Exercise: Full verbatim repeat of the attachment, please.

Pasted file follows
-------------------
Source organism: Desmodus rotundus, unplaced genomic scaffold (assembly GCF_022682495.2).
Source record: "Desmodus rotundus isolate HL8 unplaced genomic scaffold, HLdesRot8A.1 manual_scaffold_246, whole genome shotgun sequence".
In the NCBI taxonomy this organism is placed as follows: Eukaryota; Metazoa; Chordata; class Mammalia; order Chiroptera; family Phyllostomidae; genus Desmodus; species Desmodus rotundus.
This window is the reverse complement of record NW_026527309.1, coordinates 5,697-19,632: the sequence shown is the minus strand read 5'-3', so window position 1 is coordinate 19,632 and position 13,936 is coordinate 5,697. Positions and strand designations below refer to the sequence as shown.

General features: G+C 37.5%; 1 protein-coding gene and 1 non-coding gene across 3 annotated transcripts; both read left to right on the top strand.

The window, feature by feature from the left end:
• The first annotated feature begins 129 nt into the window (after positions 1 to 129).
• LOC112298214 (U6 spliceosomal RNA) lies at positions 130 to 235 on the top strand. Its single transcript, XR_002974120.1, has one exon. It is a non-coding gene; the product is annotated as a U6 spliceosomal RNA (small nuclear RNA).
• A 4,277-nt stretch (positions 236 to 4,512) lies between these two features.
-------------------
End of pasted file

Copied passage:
Source organism: Desmodus rotundus, unplaced genomic scaffold (assembly GCF_022682495.2).
Source record: "Desmodus rotundus isolate HL8 unplaced genomic scaffold, HLdesRot8A.1 manual_scaffold_246, whole genome shotgun sequence".
In the NCBI taxonomy this organism is placed as follows: Eukaryota; Metazoa; Chordata; class Mammalia; order Chiroptera; family Phyllostomidae; genus Desmodus; species Desmodus rotundus.
This window is the reverse complement of record NW_026527309.1, coordinates 5,697-19,632: the sequence shown is the minus strand read 5'-3', so window position 1 is coordinate 19,632 and position 13,936 is coordinate 5,697. Positions and strand designations below refer to the sequence as shown.

General features: G+C 37.5%; 1 protein-coding gene and 1 non-coding gene across 3 annotated transcripts; both read left to right on the top strand.

The window, feature by feature from the left end:
• The first annotated feature begins 129 nt into the window (after positions 1 to 129).
• LOC112298214 (U6 spliceosomal RNA) lies at positions 130 to 235 on the top strand. Its single transcript, XR_002974120.1, has one exon. It is a non-coding gene; the product is annotated as a U6 spliceosomal RNA (small nuclear RNA).
• A 4,277-nt stretch (positions 236 to 4,512) lies between these two features.